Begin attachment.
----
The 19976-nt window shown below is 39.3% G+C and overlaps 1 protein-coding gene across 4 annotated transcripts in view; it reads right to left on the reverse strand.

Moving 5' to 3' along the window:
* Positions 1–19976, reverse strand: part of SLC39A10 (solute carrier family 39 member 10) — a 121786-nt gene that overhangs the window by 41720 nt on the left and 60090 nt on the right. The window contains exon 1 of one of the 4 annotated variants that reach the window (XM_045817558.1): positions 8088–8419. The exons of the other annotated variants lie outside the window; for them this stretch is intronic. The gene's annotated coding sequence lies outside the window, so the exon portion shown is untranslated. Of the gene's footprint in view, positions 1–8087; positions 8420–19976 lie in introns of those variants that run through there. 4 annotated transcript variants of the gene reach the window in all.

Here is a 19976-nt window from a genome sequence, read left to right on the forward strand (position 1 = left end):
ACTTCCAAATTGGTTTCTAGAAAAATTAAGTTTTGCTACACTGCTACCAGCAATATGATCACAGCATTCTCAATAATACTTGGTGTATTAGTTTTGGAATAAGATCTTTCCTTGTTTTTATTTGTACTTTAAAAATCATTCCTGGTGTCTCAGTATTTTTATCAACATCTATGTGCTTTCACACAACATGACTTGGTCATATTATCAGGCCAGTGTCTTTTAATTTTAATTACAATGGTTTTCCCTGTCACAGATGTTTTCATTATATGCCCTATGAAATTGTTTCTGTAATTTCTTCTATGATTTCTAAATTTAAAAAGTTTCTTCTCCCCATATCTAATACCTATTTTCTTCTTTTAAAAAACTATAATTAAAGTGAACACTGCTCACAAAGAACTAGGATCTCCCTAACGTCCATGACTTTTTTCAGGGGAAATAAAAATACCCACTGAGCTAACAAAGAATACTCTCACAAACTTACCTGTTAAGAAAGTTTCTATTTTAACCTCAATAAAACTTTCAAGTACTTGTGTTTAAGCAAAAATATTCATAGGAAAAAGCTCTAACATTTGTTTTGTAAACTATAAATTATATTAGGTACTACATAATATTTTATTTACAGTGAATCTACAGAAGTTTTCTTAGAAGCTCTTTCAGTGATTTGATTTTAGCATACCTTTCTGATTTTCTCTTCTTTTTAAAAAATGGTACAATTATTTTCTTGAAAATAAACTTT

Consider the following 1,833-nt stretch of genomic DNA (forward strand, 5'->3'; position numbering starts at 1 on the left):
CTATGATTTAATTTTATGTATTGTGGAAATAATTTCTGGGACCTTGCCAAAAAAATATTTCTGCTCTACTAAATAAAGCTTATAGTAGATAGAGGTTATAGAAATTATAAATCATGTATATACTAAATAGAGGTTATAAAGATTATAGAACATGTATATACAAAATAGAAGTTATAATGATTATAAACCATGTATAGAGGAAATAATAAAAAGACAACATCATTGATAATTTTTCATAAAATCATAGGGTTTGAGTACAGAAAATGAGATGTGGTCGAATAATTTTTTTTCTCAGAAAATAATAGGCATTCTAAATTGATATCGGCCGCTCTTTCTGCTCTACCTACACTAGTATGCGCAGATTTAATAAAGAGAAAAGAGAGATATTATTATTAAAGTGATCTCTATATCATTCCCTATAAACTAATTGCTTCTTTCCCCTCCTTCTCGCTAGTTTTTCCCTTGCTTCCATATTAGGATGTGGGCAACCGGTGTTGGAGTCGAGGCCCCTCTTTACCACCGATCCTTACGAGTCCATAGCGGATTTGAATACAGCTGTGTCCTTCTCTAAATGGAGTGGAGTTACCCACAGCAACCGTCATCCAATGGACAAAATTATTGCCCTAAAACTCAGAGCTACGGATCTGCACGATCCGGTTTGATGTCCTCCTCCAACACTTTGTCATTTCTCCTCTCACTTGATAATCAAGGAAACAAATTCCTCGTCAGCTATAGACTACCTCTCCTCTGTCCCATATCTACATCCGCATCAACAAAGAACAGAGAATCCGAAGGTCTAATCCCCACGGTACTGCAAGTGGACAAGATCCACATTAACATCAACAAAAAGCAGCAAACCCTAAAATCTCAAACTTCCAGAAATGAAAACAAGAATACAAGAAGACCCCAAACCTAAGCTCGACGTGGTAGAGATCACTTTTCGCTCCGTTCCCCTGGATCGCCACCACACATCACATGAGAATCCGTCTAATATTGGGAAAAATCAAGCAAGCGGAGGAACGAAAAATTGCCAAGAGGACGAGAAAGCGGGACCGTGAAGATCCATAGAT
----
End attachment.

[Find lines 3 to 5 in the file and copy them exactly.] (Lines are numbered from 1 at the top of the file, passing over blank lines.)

* Positions 1–19976, reverse strand: part of SLC39A10 (solute carrier family 39 member 10) — a 121786-nt gene that overhangs the window by 41720 nt on the left and 60090 nt on the right. The window contains exon 1 of one of the 4 annotated variants that reach the window (XM_045817558.1): positions 8088–8419. The exons of the other annotated variants lie outside the window; for them this stretch is intronic. The gene's annotated coding sequence lies outside the window, so the exon portion shown is untranslated. Of the gene's footprint in view, positions 1–8087; positions 8420–19976 lie in introns of those variants that run through there. 4 annotated transcript variants of the gene reach the window in all.

Here is a 19976-nt window from a genome sequence, read left to right on the forward strand (position 1 = left end):
ACTTCCAAATTGGTTTCTAGAAAAATTAAGTTTTGCTACACTGCTACCAGCAATATGATCACAGCATTCTCAATAATACTTGGTGTATTAGTTTTGGAATAAGATCTTTCCTTGTTTTTATTTGTACTTTAAAAATCATTCCTGGTGTCTCAGTATTTTTATCAACATCTATGTGCTTTCACACAACATGACTTGGTCATATTATCAGGCCAGTGTCTTTTAATTTTAATTACAATGGTTTTCCCTGTCACAGATGTTTTCATTATATGCCCTATGAAATTGTTTCTGTAATTTCTTCTATGATTTCTAAATTTAAAAAGTTTCTTCTCCCCATATCTAATACCTATTTTCTTCTTTTAAAAAACTATAATTAAAGTGAACACTGCTCACAAAGAACTAGGATCTCCCTAACGTCCATGACTTTTTTCAGGGGAAATAAAAATACCCACTGAGCTAACAAAGAATACTCTCACAAACTTACCTGTTAAGAAAGTTTCTATTTTAACCTCAATAAAACTTTCAAGTACTTGTGTTTAAGCAAAAATATTCATAGGAAAAAGCTCTAACATTTGTTTTGTAAACTATAAATTATATTAGGTACTACATAATATTTTATTTACAGTGAATCTACAGAAGTTTTCTTAGAAGCTCTTTCAGTGATTTGATTTTAGCATACCTTTCTGATTTTCTCTTCTTTTTAAAAAATGGTACAATTATTTTCTTGAAAATAAACTTT